A conversation with Beccs is the equivalent of that scene in the movies where a book falls open and the pages flip by feverishly. It’s a sudden rush of open information in a cinematic swirl. The Massachusetts born musician is a beacon for the communication generation. Her pink lady apple lips purse and pirouette around everything from self-deprecating goofiness to the reality of having a physical body in our society. Like her generation, she represents the multi-faceted and unrestrained. Complete strangers, we find ourselves divulging morbid and embarrassing secrets to each other between giggles. I have to remind myself to stay on track and get the proper quotes; it’s easy to trail around the world in Beccs company. An organic and grounded connection is a guiding light of hers. Her artistry, as a result, is cherished and familiar. The instinctual prowess is no surprise, music was the unofficial household language growing up.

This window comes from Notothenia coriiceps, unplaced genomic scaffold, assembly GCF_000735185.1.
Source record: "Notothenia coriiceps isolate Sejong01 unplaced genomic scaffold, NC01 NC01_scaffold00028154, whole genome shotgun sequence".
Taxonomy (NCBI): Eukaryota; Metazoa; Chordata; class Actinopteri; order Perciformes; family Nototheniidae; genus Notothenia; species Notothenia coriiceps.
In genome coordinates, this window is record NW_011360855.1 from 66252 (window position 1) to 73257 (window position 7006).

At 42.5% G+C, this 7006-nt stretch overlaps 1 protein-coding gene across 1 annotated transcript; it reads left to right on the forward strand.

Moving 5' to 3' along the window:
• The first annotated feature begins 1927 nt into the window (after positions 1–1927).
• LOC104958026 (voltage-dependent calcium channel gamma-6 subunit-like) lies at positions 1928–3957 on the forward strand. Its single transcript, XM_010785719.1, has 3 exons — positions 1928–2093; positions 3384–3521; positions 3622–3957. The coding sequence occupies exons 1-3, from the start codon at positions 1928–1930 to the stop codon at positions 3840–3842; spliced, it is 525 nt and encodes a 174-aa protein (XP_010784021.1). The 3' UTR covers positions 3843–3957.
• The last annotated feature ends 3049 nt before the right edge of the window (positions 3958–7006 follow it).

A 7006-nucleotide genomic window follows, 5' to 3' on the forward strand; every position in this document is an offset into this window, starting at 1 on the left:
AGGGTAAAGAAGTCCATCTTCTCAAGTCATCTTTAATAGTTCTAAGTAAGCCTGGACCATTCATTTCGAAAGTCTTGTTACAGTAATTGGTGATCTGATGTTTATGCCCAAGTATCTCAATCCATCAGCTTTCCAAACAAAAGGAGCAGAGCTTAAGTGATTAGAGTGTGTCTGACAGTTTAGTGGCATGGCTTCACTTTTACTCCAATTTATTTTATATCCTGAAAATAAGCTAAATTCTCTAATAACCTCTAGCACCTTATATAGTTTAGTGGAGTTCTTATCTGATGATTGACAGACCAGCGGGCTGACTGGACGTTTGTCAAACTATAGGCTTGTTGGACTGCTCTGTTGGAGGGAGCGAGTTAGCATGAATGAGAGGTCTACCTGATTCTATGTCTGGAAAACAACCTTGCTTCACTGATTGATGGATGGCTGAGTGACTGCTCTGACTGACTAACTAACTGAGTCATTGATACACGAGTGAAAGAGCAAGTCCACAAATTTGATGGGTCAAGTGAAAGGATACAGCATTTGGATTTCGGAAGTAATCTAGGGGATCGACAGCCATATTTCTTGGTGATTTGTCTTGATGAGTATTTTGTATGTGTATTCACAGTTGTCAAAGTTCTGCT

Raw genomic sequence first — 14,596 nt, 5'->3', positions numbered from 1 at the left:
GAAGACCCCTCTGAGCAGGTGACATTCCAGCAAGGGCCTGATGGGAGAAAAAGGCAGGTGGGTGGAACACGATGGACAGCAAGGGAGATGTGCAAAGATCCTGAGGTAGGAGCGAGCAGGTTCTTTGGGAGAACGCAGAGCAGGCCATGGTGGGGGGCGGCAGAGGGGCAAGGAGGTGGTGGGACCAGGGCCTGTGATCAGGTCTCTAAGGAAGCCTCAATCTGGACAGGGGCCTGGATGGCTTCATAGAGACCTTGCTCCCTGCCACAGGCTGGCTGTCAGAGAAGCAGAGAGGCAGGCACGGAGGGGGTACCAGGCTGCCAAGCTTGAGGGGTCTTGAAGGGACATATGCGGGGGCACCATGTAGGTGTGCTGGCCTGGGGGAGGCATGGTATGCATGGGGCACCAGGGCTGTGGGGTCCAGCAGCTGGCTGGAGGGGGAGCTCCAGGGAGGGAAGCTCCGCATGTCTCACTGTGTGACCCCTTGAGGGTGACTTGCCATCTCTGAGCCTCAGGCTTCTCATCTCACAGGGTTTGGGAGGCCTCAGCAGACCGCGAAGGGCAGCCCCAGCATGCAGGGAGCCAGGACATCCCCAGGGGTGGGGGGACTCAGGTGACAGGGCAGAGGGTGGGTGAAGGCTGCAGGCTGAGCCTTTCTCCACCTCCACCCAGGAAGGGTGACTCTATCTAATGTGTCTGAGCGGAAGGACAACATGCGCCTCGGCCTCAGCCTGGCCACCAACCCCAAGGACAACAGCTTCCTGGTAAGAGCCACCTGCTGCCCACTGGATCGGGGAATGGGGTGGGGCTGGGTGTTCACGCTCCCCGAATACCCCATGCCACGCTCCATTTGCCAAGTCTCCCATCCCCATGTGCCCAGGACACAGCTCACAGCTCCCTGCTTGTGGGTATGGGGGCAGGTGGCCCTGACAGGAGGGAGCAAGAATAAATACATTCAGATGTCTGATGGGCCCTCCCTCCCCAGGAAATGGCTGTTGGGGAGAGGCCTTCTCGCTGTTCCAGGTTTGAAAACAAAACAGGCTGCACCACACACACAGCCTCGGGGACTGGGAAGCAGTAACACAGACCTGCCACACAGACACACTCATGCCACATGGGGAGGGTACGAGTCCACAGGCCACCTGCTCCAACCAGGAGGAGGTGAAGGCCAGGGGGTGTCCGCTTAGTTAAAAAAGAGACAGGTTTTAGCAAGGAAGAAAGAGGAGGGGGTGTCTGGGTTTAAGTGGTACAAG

For most people, a childhood journey with piano is parent-sanctioned and comes with the punishment of what feels like even more school. When you’re Brooklyn based musician Beccs and your family is genetically mutated to be musical, piano is your chance at escapism. “My family is really musical. My dad is an amateur multi-instrumentalist and composes. My two older brothers and I, we were all forced into practicing instruments. I got the cello and then I started singing a lot. But in eighth grade, I started songwriting and that was my way of reclaiming music for myself. Because I started songwriting at the piano and I wasn’t brought up on the piano.” Fast forward to present-day, and Beccs still seeks to challenge herself at the craft. “Last year, I started trying to produce my own songs. And during quarantine, I’ve been making sticker charts for every hour I put into Logic tutorials…I have dozens of songs that have never seen the light of day. I have a lot of trouble a) trusting people with my songs and b) identifying and communicating what I hear for them. And so I just realized like, I need to learn how to do this myself, at least enough to communicate.”